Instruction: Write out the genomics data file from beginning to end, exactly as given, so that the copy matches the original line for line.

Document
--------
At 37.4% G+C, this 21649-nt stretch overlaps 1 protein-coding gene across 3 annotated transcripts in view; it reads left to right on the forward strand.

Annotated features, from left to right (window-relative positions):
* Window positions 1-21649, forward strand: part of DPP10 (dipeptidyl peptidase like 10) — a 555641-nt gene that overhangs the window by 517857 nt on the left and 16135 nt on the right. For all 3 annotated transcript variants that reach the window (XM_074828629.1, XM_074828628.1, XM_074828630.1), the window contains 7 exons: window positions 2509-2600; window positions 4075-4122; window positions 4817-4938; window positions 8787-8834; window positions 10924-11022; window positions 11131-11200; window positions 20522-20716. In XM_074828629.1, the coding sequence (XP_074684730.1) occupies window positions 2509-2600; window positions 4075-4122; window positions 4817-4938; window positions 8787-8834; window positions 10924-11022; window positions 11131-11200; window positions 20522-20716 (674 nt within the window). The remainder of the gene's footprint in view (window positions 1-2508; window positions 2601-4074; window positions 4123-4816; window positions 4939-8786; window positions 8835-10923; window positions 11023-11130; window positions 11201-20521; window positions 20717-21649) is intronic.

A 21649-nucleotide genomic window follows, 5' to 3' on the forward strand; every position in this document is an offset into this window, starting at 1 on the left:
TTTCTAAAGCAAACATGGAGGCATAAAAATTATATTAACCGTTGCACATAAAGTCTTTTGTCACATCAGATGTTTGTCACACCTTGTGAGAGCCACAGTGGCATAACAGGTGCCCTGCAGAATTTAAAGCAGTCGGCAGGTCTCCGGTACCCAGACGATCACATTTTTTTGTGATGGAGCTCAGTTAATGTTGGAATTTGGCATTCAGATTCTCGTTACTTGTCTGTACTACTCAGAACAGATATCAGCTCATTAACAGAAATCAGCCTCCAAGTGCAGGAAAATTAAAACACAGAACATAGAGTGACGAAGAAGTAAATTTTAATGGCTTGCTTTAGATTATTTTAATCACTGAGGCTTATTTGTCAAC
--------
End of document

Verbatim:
At 37.4% G+C, this 21649-nt stretch overlaps 1 protein-coding gene across 3 annotated transcripts in view; it reads left to right on the forward strand.

Annotated features, from left to right (window-relative positions):
* Window positions 1-21649, forward strand: part of DPP10 (dipeptidyl peptidase like 10) — a 555641-nt gene that overhangs the window by 517857 nt on the left and 16135 nt on the right. For all 3 annotated transcript variants that reach the window (XM_074828629.1, XM_074828628.1, XM_074828630.1), the window contains 7 exons: window positions 2509-2600; window positions 4075-4122; window positions 4817-4938; window positions 8787-8834; window positions 10924-11022; window positions 11131-11200; window positions 20522-20716. In XM_074828629.1, the coding sequence (XP_074684730.1) occupies window positions 2509-2600; window positions 4075-4122; window positions 4817-4938; window positions 8787-8834; window positions 10924-11022; window positions 11131-11200; window positions 20522-20716 (674 nt within the window). The remainder of the gene's footprint in view (window positions 1-2508; window positions 2601-4074; window positions 4123-4816; window positions 4939-8786; window positions 8835-10923; window positions 11023-11130; window positions 11201-20521; window positions 20717-21649) is intronic.

A 21649-nucleotide genomic window follows, 5' to 3' on the forward strand; every position in this document is an offset into this window, starting at 1 on the left:
TTTCTAAAGCAAACATGGAGGCATAAAAATTATATTAACCGTTGCACATAAAGTCTTTTGTCACATCAGATGTTTGTCACACCTTGTGAGAGCCACAGTGGCATAACAGGTGCCCTGCAGAATTTAAAGCAGTCGGCAGGTCTCCGGTACCCAGACGATCACATTTTTTTGTGATGGAGCTCAGTTAATGTTGGAATTTGGCATTCAGATTCTCGTTACTTGTCTGTACTACTCAGAACAGATATCAGCTCATTAACAGAAATCAGCCTCCAAGTGCAGGAAAATTAAAACACAGAACATAGAGTGACGAAGAAGTAAATTTTAATGGCTTGCTTTAGATTATTTTAATCACTGAGGCTTATTTGTCAAC